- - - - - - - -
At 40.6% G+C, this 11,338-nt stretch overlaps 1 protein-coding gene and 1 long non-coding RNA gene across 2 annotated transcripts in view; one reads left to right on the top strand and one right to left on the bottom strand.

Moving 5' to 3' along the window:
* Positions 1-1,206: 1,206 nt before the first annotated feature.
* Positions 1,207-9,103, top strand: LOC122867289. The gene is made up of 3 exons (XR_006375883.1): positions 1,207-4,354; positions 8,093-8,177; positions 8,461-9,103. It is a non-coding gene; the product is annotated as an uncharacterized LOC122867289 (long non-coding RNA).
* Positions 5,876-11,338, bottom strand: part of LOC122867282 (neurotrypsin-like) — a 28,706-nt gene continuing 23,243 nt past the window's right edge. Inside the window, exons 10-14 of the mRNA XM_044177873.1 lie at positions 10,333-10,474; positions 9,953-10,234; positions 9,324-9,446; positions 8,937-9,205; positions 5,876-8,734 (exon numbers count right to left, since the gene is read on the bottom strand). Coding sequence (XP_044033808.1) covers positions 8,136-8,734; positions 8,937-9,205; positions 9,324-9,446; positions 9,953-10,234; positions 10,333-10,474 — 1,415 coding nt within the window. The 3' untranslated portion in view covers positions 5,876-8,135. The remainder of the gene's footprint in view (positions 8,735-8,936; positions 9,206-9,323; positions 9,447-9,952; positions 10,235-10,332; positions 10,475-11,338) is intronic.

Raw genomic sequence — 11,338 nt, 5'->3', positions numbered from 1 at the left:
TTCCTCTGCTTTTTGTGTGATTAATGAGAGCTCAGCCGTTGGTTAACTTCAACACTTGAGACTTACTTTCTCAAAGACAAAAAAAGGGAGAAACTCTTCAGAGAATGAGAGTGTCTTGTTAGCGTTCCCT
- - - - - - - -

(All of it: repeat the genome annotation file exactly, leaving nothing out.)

At 40.6% G+C, this 11,338-nt stretch overlaps 1 protein-coding gene and 1 long non-coding RNA gene across 2 annotated transcripts in view; one reads left to right on the top strand and one right to left on the bottom strand.

Moving 5' to 3' along the window:
* Positions 1-1,206: 1,206 nt before the first annotated feature.
* Positions 1,207-9,103, top strand: LOC122867289. The gene is made up of 3 exons (XR_006375883.1): positions 1,207-4,354; positions 8,093-8,177; positions 8,461-9,103. It is a non-coding gene; the product is annotated as an uncharacterized LOC122867289 (long non-coding RNA).
* Positions 5,876-11,338, bottom strand: part of LOC122867282 (neurotrypsin-like) — a 28,706-nt gene continuing 23,243 nt past the window's right edge. Inside the window, exons 10-14 of the mRNA XM_044177873.1 lie at positions 10,333-10,474; positions 9,953-10,234; positions 9,324-9,446; positions 8,937-9,205; positions 5,876-8,734 (exon numbers count right to left, since the gene is read on the bottom strand). Coding sequence (XP_044033808.1) covers positions 8,136-8,734; positions 8,937-9,205; positions 9,324-9,446; positions 9,953-10,234; positions 10,333-10,474 — 1,415 coding nt within the window. The 3' untranslated portion in view covers positions 5,876-8,135. The remainder of the gene's footprint in view (positions 8,735-8,936; positions 9,206-9,323; positions 9,447-9,952; positions 10,235-10,332; positions 10,475-11,338) is intronic.

Raw genomic sequence — 11,338 nt, 5'->3', positions numbered from 1 at the left:
TTCCTCTGCTTTTTGTGTGATTAATGAGAGCTCAGCCGTTGGTTAACTTCAACACTTGAGACTTACTTTCTCAAAGACAAAAAAAGGGAGAAACTCTTCAGAGAATGAGAGTGTCTTGTTAGCGTTCCCT